Prof. Mihail Konstantinov (66)

  • Terror and counter-strike

    Terror and counter-strike

    Since 2015, terror attacks in Europe have become more frequent, to the point of regular; it is hard to keep track of the attackers’ names, even as not all of them have been identified. But there is one name we are likely to remember – that of a slightly demented subject of The Crown, an alcoholic, homeless man, who is father of four.

  • Terror in Europe

    Terror in Europe

    Terror in Europe has been a fixture of the region’s political and social landscape since WWII. Following the end of the Algerian War in 1962, dissatisfied with the signed peace accord, France’s underground military organisation OAS committed 12,000 terror attacks in Algeria and 660 in France. Italy was similarly maligned by the Red Brigades between 1970 and 1988, including several thousands of attacks, the assassination of Prime Minister Aldo Moro and countless other victims.

  • Vulnerable new world

    Vulnerable new world

    In 1932 the famous novel Brave New World by English author Aldous Huxley (1894-1963) was published, preceding another dystopian and equally celebrated work by yet another Englishman – 1984 by Eric Blair, better known as George Orwell. The story is set in the 26th century when society is shaped by artificial reproduction, eugenics and hypnopedia.

  • Manipulations without borders

    Manipulations without borders

    For years, the international organisation Reporters Without Borders has been releasing its annual World Press Freedom Index, whose credibility some consider debatable. Bulgaria has always had a less than envious position there. Moreover, in the 2017 index it is ranked 109th out of 180 countries! Granted, the score itself of 35.01 does not indicate a disastrous situation, but the spot on the ladder is nothing short of a disgrace.

  • The Korean trap

    The Korean trap

    The US naval strike group headed by the USS Carl Vinson aircraft carrier is expected to be in the waters off the Korean Peninsula very soon. Presumably advised by his generals, the new US President Donald Trump has promised to solve the North Korean nuclear problem one way or another.

  • Four horsemen of Apocalypse

    Four horsemen of Apocalypse

    At a recent key summit in Versailles the leaders of Germany, France, Italy and Spain argued in favour of what was hitherto considered a taboo, two-speed Europe. This move has several implications.

  • Forced errors

    Forced errors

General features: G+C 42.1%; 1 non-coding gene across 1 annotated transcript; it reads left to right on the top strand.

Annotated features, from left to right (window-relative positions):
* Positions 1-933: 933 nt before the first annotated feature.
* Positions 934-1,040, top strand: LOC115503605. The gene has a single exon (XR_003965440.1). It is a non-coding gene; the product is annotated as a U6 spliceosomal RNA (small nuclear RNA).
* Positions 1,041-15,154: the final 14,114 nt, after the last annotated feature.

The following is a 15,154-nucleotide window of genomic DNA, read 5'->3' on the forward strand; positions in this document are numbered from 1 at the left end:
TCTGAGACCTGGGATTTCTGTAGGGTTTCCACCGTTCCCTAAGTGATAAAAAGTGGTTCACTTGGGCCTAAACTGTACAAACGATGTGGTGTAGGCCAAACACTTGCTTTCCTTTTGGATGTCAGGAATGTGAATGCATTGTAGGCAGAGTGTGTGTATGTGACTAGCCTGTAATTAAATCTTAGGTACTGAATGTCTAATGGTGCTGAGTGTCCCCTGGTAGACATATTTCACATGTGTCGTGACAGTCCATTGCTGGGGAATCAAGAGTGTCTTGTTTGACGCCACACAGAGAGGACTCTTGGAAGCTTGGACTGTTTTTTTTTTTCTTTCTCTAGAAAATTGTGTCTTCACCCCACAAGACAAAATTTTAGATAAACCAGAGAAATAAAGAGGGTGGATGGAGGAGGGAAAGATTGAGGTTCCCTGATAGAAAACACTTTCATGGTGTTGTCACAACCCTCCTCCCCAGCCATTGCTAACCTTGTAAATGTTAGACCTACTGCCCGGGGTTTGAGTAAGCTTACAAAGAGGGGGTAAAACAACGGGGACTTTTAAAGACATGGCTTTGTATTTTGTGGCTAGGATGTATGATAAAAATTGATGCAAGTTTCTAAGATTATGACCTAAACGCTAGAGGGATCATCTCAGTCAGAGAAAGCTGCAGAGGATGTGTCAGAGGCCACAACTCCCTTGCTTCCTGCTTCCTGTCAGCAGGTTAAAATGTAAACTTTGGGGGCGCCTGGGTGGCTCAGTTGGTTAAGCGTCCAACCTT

Unforced error is a very popular term in the world of tennis and a key statistic when it comes to measuring the performance of two opponents at the end of a match. As can be expected, more often than not, the defeated side is the one with more unforced errors.

  • G20 and BRICS compete for world leadership

    G20 and BRICS compete for world leadership

    Recently, there occurred remarkable events in China that only two years ago would have sounded like science fiction. The country hosted the latest meeting of the G20 group, which encompasses the 19 leading economies plus the European Union represented by the current country holding the rotational presidency.

  • NATO at a crossroads

    NATO at a crossroads

    The defence organisation of North America and Europe, NATO, is having a busy month - on 8 and 9 July it held a summit of the heads of state and government of the member countries in Warsaw, and on 13 July - a meeting of the NATO-Russia Council. Both events took place amid growing tension between NATO and Russia, on the one hand, and the US and China, on the other. The latter conflict, although geographically far from NATO’s area of operation, is significant since it drags the alliance’s largest and most powerful member into potentially dangerous moves. Moreover, China’s reaction to the latest ruling of the Hague Tribunal on its dispute with the Philippines indicates that the conflict with China may directly affect European countries.

  • When words start losing meaning

    When words start losing meaning

    The modern human’s predecessors came to being 5 million years ago. The biological species (Homo Sapiens Sapiens) that is now ruling over the planet appeared 150,000 years ago. Civilisation as we know it today is 10,000 years old. The technological civilisation developed 500 years ago and the current one of super technology is only 50 years old. The so-called singularity, the point where artificial general intelligence surpasses all current human control or understanding, is expected to arrive about 2050. Of course, this moment will come only if we manage to protect our civilisation and borders in particular, and for that we need more than teddy bears and European values. Borders are protected by force.